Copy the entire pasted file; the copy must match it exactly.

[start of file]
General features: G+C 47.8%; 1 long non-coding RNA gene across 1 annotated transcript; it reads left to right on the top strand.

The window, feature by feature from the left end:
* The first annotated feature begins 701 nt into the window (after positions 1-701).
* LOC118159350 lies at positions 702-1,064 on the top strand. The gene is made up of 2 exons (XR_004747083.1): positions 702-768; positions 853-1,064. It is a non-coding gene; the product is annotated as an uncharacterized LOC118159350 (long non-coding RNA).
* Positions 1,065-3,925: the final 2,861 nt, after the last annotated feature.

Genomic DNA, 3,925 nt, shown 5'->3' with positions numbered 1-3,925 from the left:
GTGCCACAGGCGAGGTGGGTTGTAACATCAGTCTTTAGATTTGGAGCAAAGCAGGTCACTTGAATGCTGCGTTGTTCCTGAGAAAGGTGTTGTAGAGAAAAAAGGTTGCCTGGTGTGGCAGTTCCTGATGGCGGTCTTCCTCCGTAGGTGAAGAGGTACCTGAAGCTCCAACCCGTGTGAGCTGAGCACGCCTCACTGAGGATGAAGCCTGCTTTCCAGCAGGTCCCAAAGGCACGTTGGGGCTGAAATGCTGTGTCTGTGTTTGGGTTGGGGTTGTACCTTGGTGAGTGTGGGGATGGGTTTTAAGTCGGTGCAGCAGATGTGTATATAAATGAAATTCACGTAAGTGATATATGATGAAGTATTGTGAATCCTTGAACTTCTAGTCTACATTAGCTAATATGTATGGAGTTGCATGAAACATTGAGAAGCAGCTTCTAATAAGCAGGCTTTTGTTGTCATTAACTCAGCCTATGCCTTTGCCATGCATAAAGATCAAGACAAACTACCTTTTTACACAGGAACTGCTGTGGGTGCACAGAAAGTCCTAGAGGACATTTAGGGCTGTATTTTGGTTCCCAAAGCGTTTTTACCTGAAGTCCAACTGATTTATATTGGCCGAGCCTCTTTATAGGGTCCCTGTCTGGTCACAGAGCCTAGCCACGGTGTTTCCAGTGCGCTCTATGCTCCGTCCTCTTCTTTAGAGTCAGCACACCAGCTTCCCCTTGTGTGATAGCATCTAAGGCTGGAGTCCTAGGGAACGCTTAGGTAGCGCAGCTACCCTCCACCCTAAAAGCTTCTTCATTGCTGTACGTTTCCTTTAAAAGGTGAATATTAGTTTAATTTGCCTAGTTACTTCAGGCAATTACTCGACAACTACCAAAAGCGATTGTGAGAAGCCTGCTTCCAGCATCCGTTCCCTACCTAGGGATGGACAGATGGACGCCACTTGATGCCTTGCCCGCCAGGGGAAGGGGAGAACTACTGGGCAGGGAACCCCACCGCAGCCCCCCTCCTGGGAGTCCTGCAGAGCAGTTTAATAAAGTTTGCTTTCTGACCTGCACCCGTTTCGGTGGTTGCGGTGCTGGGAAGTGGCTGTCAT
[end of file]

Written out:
General features: G+C 47.8%; 1 long non-coding RNA gene across 1 annotated transcript; it reads left to right on the top strand.

The window, feature by feature from the left end:
* The first annotated feature begins 701 nt into the window (after positions 1-701).
* LOC118159350 lies at positions 702-1,064 on the top strand. The gene is made up of 2 exons (XR_004747083.1): positions 702-768; positions 853-1,064. It is a non-coding gene; the product is annotated as an uncharacterized LOC118159350 (long non-coding RNA).
* Positions 1,065-3,925: the final 2,861 nt, after the last annotated feature.

Genomic DNA, 3,925 nt, shown 5'->3' with positions numbered 1-3,925 from the left:
GTGCCACAGGCGAGGTGGGTTGTAACATCAGTCTTTAGATTTGGAGCAAAGCAGGTCACTTGAATGCTGCGTTGTTCCTGAGAAAGGTGTTGTAGAGAAAAAAGGTTGCCTGGTGTGGCAGTTCCTGATGGCGGTCTTCCTCCGTAGGTGAAGAGGTACCTGAAGCTCCAACCCGTGTGAGCTGAGCACGCCTCACTGAGGATGAAGCCTGCTTTCCAGCAGGTCCCAAAGGCACGTTGGGGCTGAAATGCTGTGTCTGTGTTTGGGTTGGGGTTGTACCTTGGTGAGTGTGGGGATGGGTTTTAAGTCGGTGCAGCAGATGTGTATATAAATGAAATTCACGTAAGTGATATATGATGAAGTATTGTGAATCCTTGAACTTCTAGTCTACATTAGCTAATATGTATGGAGTTGCATGAAACATTGAGAAGCAGCTTCTAATAAGCAGGCTTTTGTTGTCATTAACTCAGCCTATGCCTTTGCCATGCATAAAGATCAAGACAAACTACCTTTTTACACAGGAACTGCTGTGGGTGCACAGAAAGTCCTAGAGGACATTTAGGGCTGTATTTTGGTTCCCAAAGCGTTTTTACCTGAAGTCCAACTGATTTATATTGGCCGAGCCTCTTTATAGGGTCCCTGTCTGGTCACAGAGCCTAGCCACGGTGTTTCCAGTGCGCTCTATGCTCCGTCCTCTTCTTTAGAGTCAGCACACCAGCTTCCCCTTGTGTGATAGCATCTAAGGCTGGAGTCCTAGGGAACGCTTAGGTAGCGCAGCTACCCTCCACCCTAAAAGCTTCTTCATTGCTGTACGTTTCCTTTAAAAGGTGAATATTAGTTTAATTTGCCTAGTTACTTCAGGCAATTACTCGACAACTACCAAAAGCGATTGTGAGAAGCCTGCTTCCAGCATCCGTTCCCTACCTAGGGATGGACAGATGGACGCCACTTGATGCCTTGCCCGCCAGGGGAAGGGGAGAACTACTGGGCAGGGAACCCCACCGCAGCCCCCCTCCTGGGAGTCCTGCAGAGCAGTTTAATAAAGTTTGCTTTCTGACCTGCACCCGTTTCGGTGGTTGCGGTGCTGGGAAGTGGCTGTCAT